QGIS is a user-friendly open source Geographic Information System (GIS). It runs on Linux, OS X, Windows and Android. QGIS supports numerous vector, raster, database formats and provide extendable functionality. Learn more about the project at: http://www.qgis.org
QGIS is great because:
QGIS provides a continuously growing number of capabilities provided by core functions and plugins. You can visualise, manage, edit, analyse data and compose printable maps. QGIS is also the platform which InaSAFE is built on, and so this document focuses on building foundational skills using QGIS.
The data for this exercise is available in Introduction to QGIS.zip which can be downloaded in InaSAFE Training Data Packages. To download QGIS, go to the QGIS Website (we will explain how to download and install QGIS later in this exercise). We will use the following QGIS project and data:
You can download QGIS software by accessing the main QGIS website:
After you download the QGIS software installer, the next step is to install QGIS to your computer.
Next, we will introduce the main QGIS interface. In general, there are four elements in QGIS:
By hovering your mouse over an icon, the name of the tool will appear to help you identify each tool. The number of tools (buttons) can seem a bit overwhelming at first, but you will gradually get to know them. The tools are grouped into related functions on toolbars. If you look closely you can see a vertical array of ten dots to the left of each toolbar. By grabbing these with your mouse, you can move the toolbar to a more convenient location, or separate it so that it sits on its own.
The coordinates of this map are the same type of coordinates that are recorded by GPS devices. The status bar shows the longitude and latitude of your mouse cursor.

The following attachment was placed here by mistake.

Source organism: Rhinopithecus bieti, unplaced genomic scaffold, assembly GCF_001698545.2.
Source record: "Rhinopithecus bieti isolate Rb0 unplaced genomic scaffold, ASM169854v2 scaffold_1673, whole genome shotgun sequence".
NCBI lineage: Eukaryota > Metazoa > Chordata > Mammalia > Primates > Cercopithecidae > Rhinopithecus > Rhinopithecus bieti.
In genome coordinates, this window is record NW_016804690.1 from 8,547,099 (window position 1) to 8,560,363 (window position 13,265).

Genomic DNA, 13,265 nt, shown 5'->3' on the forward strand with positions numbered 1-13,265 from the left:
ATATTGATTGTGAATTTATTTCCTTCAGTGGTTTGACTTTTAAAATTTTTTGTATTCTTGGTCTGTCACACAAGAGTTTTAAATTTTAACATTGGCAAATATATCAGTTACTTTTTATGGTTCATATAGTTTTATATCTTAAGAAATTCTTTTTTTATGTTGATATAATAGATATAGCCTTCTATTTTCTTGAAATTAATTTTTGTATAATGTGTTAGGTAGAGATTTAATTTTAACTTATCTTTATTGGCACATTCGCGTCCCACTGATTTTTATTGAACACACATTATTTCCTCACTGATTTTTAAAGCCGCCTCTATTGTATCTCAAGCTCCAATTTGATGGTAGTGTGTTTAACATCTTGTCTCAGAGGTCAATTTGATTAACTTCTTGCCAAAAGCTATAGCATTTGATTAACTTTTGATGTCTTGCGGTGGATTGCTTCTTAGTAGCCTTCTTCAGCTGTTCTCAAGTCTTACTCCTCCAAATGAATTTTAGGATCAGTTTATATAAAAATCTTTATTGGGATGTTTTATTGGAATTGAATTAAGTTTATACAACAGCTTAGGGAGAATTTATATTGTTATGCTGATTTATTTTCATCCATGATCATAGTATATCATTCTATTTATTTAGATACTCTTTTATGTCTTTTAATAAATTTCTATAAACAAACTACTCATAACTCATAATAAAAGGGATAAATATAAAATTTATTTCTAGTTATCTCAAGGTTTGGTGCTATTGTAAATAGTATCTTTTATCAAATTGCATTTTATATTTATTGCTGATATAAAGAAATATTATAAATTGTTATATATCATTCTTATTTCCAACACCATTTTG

At the top of QGIS are a large number of tools, which are contained within various ‘toolbars.’ For example, the File toolbar allows you to save, load, print, and start a new project. We already used one of these tools when we opened this project.
By hovering your mouse over an icon, the name of the tool will appear to help you identify each tool.
The number of tools (buttons) can seem a bit overwhelming at first, but you will gradually get to know them. The tools are grouped into related functions on toolbars. If you look closly you can see a vertical array of ten dots to the left of each toolbar. By grabbing these with your mouse, you can move the toolbar to a more convenient location, or separate it so that it sits on its own.
If you feel overwhelmed by the number of toolbars, you can customize the interface to see only the tools you use most often, adding or removing toolbars as necessary.
To add or remove a toolbar, right-click on empty space in toolbars, or go to View ‣ Toolbars.
Rearrange the toolbar so that it’s on one line. Left-click and hold the vertical dots on the left hand side of the tool. Drag to the first line of the toolbar.
We’ve already taken a look at the QGIS toolbar and have seen the tools for opening QGIS. Here’s a list of some of the most commonly used tools. Feel free to play around with them if you like. The important thing for now is to start getting familiar with QGIS.
|Add Vector Layer||Add vector data to Layer List|
|Add Raster Layer||Add raster data to Layer List|
|New||Create new QGIS project|
|Open||Open QGIS project|
|Toggle Editing||Edit features in a layer|
|Pan Map||Drag the map to a new location|
|Zoom In||Zoom in on the map|
|Zoom Out||Zoom out on the map|
|Zoom Full||Zoom so that all layers fit in the map window|
|Identify features||Identify the attribute of an active layer in the map canvas|
|Open Attribute Table||Open a layer’s attribute table|
|Select Single Feature||Select a feature in the selected layer|
Sometimes if you handle many layers, you need to hide/unhide layers to make the map canvas more organized. For example, open the pre-saved QGIS project, DKI_Jakarta_Introduction.qgs. Once all the data are displayed on your map canvas, try toggling the layer, a flood similar to the 2007 Jakarta Event by clicking on the checkbox in the Layers Panel on the left side of your screen.